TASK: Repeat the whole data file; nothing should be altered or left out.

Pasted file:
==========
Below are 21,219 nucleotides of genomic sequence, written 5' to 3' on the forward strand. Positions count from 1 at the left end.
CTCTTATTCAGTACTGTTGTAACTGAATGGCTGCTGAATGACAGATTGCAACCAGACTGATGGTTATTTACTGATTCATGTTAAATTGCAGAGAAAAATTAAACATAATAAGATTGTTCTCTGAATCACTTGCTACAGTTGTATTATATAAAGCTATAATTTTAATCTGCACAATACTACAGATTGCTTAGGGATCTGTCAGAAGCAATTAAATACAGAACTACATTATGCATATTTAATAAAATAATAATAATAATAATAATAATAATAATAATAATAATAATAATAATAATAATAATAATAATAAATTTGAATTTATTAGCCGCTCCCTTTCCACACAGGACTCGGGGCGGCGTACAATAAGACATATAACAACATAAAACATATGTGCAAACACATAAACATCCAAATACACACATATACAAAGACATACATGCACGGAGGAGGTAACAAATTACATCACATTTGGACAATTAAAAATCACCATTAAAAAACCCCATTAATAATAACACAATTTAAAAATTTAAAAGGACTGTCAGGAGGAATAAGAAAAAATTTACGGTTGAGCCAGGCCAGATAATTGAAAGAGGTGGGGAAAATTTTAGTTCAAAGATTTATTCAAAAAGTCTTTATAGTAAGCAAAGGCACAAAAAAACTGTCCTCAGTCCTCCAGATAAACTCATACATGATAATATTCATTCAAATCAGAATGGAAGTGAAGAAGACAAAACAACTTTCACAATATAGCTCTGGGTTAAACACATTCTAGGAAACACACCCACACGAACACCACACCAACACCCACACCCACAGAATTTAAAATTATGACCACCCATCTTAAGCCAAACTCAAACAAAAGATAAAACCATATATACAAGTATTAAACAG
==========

Below are 21,219 nucleotides of genomic sequence, written 5' to 3' on the forward strand. Positions count from 1 at the left end.
CTCTTATTCAGTACTGTTGTAACTGAATGGCTGCTGAATGACAGATTGCAACCAGACTGATGGTTATTTACTGATTCATGTTAAATTGCAGAGAAAAATTAAACATAATAAGATTGTTCTCTGAATCACTTGCTACAGTTGTATTATATAAAGCTATAATTTTAATCTGCACAATACTACAGATTGCTTAGGGATCTGTCAGAAGCAATTAAATACAGAACTACATTATGCATATTTAATAAAATAATAATAATAATAATAATAATAATAATAATAATAATAATAATAATAATAATAATAATAATAAATTTGAATTTATTAGCCGCTCCCTTTCCACACAGGACTCGGGGCGGCGTACAATAAGACATATAACAACATAAAACATATGTGCAAACACATAAACATCCAAATACACACATATACAAAGACATACATGCACGGAGGAGGTAACAAATTACATCACATTTGGACAATTAAAAATCACCATTAAAAAACCCCATTAATAATAACACAATTTAAAAATTTAAAAGGACTGTCAGGAGGAATAAGAAAAAATTTACGGTTGAGCCAGGCCAGATAATTGAAAGAGGTGGGGAAAATTTTAGTTCAAAGATTTATTCAAAAAGTCTTTATAGTAAGCAAAGGCACAAAAAAACTGTCCTCAGTCCTCCAGATAAACTCATACATGATAATATTCATTCAAATCAGAATGGAAGTGAAGAAGACAAAACAACTTTCACAATATAGCTCTGGGTTAAACACATTCTAGGAAACACACCCACACGAACACCACACCAACACCCACACCCACAGAATTTAAAATTATGACCACCCATCTTAAGCCAAACTCAAACAAAAGATAAAACCATATATACAAGTATTAAACAG